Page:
Political rhetoric has shifted away from the need to respond to the "generational challenge" of climate change. Investment in alternative energy technologies like solar and wind is no longer peddled on environmental grounds. Instead, we are being told of the purported economic payoffs—above all, the promise of so-called "green jobs." Unfortunately, that does not measure up to economic reality.
The Copenhagen Consensus Center asked Gürcan Gülen, a senior energy economist at the Bureau for Economic Geology at the University of Texas at Austin, to assess the state of the science in defining, measuring, and predicting the creation of green jobs. Gülen concluded that job creation "cannot be defended as another benefit" of well-meaning green policies. In fact, the number of jobs that these policies create is likely to be offset—or worse—by the number of jobs that they destroy.
On the face of it, green-job creation seems straightforward. Deploying more wind turbines and solar panels creates a need for more builders, technicians, tradesmen, and specialist employees. Voilà: Simply by investing in green policies, we have not only helped the climate but also lowered unemployment. Indeed, this is the essence of many studies that politicians are eagerly citing. So what did those analyses get wrong?
In some cases, Gülen finds that proponents of green jobs have not distinguished between construction jobs (building the wind turbines), which are temporary, and longer-term operational jobs (keeping the wind turbines going), which are more permanent. Moreover, sometimes advocates have assumed, without justification, that the new jobs would pay more than careers in conventional energy. In other cases, the definition of a "green" job is so fuzzy that it becomes virtually useless. If a sustainability adviser quits a concrete factory and goes to work instead for a renewable energy project, can we really conclude that the number of green jobs has actually increased?
More disturbing is Gülen's finding that some claims of job creation have rested on assumptions of green-energy production that go far beyond reputable estimates. Of course, if you assume that vast swaths of the countryside will be covered in wind turbines and solar panels, you will inevitably predict that a large number of construction jobs will be required.
But the biggest problem in these analyses is that they often fail to recognize the higher costs or job losses that these policies will cause. Alternative energy sources such as solar and wind create significantly more expensive fuel and electricity than traditional energy sources. Increasing the cost of electricity and fuel will hurt productivity, reduce overall employment, and cut the amount of disposable income that people have. Yet many studies used by advocates of green jobs have not addressed these costs at all—overlooking both the cost of investment and the price hikes to be faced by end users.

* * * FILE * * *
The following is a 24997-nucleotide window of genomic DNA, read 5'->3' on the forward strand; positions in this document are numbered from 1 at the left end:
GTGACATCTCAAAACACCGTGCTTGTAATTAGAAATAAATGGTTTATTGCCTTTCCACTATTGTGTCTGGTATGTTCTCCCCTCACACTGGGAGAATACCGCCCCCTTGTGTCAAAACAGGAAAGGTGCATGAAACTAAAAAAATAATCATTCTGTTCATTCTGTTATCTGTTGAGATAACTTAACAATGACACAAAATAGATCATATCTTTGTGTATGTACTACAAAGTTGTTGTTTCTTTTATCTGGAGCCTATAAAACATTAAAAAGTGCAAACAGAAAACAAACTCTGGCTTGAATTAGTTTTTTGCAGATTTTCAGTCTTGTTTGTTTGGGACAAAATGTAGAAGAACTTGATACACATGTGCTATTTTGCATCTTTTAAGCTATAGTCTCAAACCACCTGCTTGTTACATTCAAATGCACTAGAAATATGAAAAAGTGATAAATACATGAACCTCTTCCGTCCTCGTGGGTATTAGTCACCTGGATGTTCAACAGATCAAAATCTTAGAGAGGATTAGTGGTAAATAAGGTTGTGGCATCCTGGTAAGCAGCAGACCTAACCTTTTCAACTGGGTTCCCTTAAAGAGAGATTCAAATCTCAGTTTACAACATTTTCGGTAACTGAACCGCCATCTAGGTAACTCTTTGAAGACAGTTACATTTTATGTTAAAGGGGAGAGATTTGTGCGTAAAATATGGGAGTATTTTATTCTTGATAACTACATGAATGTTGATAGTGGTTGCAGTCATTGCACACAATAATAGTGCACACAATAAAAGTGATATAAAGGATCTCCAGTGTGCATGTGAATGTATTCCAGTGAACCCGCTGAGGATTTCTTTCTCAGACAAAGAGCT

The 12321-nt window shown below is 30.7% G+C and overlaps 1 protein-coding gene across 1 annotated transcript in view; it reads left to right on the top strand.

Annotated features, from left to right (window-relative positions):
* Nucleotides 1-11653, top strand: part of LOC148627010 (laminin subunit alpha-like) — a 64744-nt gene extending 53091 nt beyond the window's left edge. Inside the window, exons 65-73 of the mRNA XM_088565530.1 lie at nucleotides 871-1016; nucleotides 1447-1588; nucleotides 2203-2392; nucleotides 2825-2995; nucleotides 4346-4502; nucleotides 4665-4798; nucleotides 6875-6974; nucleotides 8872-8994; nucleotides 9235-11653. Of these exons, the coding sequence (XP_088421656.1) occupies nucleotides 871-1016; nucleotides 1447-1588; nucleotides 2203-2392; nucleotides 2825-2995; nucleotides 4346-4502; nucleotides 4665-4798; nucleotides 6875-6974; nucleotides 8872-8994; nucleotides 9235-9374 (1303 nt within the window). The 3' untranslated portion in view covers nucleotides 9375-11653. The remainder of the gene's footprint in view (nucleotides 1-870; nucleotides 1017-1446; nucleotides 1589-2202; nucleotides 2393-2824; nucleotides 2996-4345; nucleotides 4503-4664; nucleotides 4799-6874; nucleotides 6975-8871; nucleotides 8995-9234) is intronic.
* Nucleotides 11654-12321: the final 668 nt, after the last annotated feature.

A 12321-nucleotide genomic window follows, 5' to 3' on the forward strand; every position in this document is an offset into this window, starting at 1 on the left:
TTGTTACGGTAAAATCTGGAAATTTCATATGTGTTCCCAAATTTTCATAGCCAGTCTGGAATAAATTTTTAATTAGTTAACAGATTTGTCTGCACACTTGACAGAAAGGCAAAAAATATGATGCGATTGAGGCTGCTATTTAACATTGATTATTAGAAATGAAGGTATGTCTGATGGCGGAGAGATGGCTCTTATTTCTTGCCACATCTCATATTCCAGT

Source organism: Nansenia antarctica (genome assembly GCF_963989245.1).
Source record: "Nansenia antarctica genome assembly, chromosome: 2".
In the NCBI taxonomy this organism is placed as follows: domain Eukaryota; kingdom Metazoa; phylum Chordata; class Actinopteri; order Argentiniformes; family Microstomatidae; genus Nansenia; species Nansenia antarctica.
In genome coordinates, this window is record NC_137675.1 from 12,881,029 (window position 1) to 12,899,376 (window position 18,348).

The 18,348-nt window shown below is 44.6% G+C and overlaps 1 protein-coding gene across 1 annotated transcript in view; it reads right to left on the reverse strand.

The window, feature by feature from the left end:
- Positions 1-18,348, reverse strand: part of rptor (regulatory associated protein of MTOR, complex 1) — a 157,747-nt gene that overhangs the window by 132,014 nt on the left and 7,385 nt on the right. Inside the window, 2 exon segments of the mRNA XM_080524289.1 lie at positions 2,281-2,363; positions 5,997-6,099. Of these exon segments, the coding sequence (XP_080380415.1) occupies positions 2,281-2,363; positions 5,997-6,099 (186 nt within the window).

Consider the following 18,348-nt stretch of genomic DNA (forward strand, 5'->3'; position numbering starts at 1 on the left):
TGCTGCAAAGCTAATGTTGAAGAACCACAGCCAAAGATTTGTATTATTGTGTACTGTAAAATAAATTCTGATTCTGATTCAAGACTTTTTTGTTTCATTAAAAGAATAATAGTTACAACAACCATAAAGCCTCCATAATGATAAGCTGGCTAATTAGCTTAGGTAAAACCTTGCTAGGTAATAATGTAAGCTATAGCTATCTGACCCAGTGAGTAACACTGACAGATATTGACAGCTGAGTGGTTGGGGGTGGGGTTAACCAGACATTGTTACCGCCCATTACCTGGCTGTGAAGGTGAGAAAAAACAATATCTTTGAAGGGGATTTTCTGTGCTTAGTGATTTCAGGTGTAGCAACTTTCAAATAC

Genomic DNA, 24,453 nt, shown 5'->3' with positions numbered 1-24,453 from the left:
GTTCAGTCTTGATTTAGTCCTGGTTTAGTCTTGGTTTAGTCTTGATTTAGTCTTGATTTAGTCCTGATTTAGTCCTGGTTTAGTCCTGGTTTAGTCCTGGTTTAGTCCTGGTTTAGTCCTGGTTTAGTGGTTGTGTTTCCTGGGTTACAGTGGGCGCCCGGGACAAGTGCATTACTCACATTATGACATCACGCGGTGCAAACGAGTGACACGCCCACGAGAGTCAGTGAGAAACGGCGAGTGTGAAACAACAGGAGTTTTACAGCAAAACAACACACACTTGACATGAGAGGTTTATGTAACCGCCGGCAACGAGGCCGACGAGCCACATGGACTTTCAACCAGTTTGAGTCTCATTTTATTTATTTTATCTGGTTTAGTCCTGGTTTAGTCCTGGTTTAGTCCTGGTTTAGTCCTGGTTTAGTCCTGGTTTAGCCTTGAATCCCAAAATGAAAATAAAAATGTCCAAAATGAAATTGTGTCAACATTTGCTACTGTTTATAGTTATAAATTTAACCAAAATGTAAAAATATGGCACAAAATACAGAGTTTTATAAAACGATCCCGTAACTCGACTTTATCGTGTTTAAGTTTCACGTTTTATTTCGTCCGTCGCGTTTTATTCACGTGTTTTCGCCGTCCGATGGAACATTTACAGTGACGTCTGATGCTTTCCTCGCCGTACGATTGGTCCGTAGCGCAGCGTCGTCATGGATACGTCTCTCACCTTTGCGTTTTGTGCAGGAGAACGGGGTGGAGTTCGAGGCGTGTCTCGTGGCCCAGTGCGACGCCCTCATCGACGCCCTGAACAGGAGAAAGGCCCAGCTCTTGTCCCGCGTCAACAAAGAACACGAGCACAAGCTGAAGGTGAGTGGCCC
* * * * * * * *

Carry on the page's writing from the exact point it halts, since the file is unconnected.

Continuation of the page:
The companies calling for political intervention to create green jobs tend to be those that stand to gain from subsidies and tariffs. But, because these policies increase the cost of fuel and electricity, they imply layoffs elsewhere, across many different economic sectors. Once these effects are taken into account, the purported increase in jobs is typically wiped out, and some economic models show lower overall employment. Despite a significant outlay, government efforts to create green jobs could end up resulting in net job losses.
Still, proponents might argue that even if that is true, investment in green jobs is nonetheless a good way to stimulate a sluggish economy. But Gülen shows that there are many other economic sectors, such as health care, that could actually create more jobs for the same amount of government investment.
In addition to job creation, some researchers have blithely claimed that all sorts of other economic benefits will accrue from investment in alternative energy, including increased productivity, higher disposable incomes, and lower operating costs for businesses. Here, too, Gülen concludes that the assertions are "not backed up by any evidence and are inconsistent with the realities of green technologies and energy markets."
The fundamental problem is that green-energy technologies are still very inefficient and expensive compared to fossil fuels. Deploying less efficient, more expensive alternative-energy sources will hurt businesses and consumers, not help them.
In order for the whole planet to make a sustainable shift away from fossil fuels, we need to make low-carbon energy both cheaper and more efficient. That requires a substantial increase in research and development into next-generation green-energy alternatives. Today's research budgets are tiny, and that desperately needs to change. In the meantime, the public should be cautious of politicians' claims that deploying today's inefficient, expensive technology will result in windfall benefits at no cost.
This article comes from Project Syndicate.